Balloons and ecology

Balloons and environment

There is a good reason for this : although they have different aspects, balloons and holders share the same natural origin, both being a product of trees. Did you know that?
For the story, it was during the first presentation at a meeting with several companies and economic development officers of the Saint-Omer area that I realized that balloons were not perceived as they should be.
Indeed, I was convinced that a majority of people were aware of the biodegradability of the latex balloons… But, finally, it turned out that I was perhaps the only one in the assembly to know about this!
Really surprised, I then realized that latex balloons had a strong image deficit: they were perceived as plastic waste!

For this reason, I have prepared this section that explains from where the balloon comes and how it is made.

How balloons are made ?

This is probably the point that will certainly surprise you the most:
Do you know that balloons are agricultural products?
Sure, agricultural products!
Below, you can watch a short video made by Channel Discovery UK, very informative.
It summarizes the different stages of making balloons, starting from the hevea, the rubber tree, from which latex is extracted from the sap (or rather, the milk channels of the tree) .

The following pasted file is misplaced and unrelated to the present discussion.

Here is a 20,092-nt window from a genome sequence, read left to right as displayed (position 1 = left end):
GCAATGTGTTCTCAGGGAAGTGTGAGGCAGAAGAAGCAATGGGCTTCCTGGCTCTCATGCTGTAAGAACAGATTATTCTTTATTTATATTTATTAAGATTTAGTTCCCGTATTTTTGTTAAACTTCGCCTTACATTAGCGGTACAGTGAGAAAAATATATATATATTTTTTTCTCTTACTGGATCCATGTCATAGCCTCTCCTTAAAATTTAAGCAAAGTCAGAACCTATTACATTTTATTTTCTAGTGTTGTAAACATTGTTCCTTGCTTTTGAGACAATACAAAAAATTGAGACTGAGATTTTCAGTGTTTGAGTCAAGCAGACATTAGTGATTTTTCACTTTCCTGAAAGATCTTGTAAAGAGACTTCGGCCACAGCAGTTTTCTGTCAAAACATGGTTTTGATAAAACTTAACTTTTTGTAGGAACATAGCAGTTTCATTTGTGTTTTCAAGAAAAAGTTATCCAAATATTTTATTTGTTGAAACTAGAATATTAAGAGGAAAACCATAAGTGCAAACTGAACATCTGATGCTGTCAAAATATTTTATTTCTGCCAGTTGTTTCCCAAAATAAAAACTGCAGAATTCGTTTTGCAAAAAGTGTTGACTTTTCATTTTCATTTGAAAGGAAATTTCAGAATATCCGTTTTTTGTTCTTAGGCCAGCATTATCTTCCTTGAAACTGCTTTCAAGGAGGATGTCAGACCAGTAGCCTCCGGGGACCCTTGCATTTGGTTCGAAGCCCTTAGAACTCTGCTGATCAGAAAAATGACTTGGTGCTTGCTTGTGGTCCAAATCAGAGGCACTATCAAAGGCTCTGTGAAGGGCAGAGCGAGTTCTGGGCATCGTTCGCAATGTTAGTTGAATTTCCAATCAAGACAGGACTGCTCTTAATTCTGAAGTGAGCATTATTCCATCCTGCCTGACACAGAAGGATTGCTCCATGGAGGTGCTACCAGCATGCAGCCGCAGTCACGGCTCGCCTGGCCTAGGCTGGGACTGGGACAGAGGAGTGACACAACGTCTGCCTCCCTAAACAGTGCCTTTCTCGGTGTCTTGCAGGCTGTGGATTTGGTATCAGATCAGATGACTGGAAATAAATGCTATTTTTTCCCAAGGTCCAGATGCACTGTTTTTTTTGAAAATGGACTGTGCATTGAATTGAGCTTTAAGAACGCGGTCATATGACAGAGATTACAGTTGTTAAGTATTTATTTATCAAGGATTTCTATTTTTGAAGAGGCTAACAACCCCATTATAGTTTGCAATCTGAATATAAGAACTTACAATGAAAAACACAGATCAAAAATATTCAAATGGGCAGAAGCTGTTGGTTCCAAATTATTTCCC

Plastic free

As you can see, there is very little transformations from liquid latex to balloon.
And, above all, there is no plastic or component derived from oil !


Balloons and advertising balloons are 100% natural and 100% biodegradable !
Their amazing mechanical characteristics and bright colors make you think otherwise. However, once their life is over, the remains of balloons are subjected to degradation by sun UV, micro-organisms or microscopic fungi and return to the earth in a few years like the leaves of a tree.

The harvest of latex is done in planting, where the trees live from 20 to 30 years. They are felled for replanting and their wood is recovered and processed.
Hevea is the tree that provides currently latex, but other plants could be used in the future.
In any case, since latex is grown from plants, the balloon has a favourable carbon footprint.

Don’t forget !

Used balloons go to litter

As for everything, once the balloon is used or popped, the good reflex is to put what remains in the bin at least, and the holder with the cardboard to recycle.
However, if you have some balloons to throw, you can put them with the compost or in the garden.